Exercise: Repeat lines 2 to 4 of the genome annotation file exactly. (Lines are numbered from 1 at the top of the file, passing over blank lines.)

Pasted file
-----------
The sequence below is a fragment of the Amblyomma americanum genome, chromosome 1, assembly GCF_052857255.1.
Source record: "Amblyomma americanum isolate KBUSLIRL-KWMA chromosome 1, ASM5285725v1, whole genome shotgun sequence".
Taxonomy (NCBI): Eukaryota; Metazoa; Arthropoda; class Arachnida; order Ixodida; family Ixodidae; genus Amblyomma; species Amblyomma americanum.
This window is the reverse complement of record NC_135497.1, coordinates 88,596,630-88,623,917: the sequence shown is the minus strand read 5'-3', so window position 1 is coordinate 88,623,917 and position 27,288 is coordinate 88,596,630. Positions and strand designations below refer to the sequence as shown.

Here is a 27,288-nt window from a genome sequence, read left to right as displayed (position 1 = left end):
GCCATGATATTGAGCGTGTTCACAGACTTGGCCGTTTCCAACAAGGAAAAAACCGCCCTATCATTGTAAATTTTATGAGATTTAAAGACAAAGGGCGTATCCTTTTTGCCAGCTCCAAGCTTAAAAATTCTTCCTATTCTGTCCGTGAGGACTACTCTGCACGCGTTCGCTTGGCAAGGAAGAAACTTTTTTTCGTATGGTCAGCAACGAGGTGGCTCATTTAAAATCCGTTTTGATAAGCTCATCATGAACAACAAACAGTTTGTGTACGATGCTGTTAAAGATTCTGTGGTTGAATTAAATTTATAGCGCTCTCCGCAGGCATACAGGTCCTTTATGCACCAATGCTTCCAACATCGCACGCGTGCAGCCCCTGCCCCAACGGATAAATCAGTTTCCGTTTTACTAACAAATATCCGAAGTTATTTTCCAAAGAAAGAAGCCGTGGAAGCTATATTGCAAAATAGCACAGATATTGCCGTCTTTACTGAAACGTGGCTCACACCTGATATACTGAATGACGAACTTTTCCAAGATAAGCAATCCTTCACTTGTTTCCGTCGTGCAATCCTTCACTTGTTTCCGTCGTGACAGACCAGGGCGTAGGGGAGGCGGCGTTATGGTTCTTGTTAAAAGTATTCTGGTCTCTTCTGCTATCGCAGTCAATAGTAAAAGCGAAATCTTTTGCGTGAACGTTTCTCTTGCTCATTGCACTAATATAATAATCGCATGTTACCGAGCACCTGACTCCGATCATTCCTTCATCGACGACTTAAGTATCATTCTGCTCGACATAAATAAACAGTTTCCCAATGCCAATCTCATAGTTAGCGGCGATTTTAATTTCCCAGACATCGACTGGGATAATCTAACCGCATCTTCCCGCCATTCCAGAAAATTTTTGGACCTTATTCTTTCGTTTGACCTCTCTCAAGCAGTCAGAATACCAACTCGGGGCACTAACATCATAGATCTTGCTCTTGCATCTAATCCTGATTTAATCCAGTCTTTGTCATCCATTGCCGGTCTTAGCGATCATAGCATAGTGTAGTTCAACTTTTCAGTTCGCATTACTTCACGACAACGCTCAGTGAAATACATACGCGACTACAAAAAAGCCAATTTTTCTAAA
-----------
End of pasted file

Source record: "Amblyomma americanum isolate KBUSLIRL-KWMA chromosome 1, ASM5285725v1, whole genome shotgun sequence".
Taxonomy (NCBI): Eukaryota; Metazoa; Arthropoda; class Arachnida; order Ixodida; family Ixodidae; genus Amblyomma; species Amblyomma americanum.
This window is the reverse complement of record NC_135497.1, coordinates 88,596,630-88,623,917: the sequence shown is the minus strand read 5'-3', so window position 1 is coordinate 88,623,917 and position 27,288 is coordinate 88,596,630. Positions and strand designations below refer to the sequence as shown.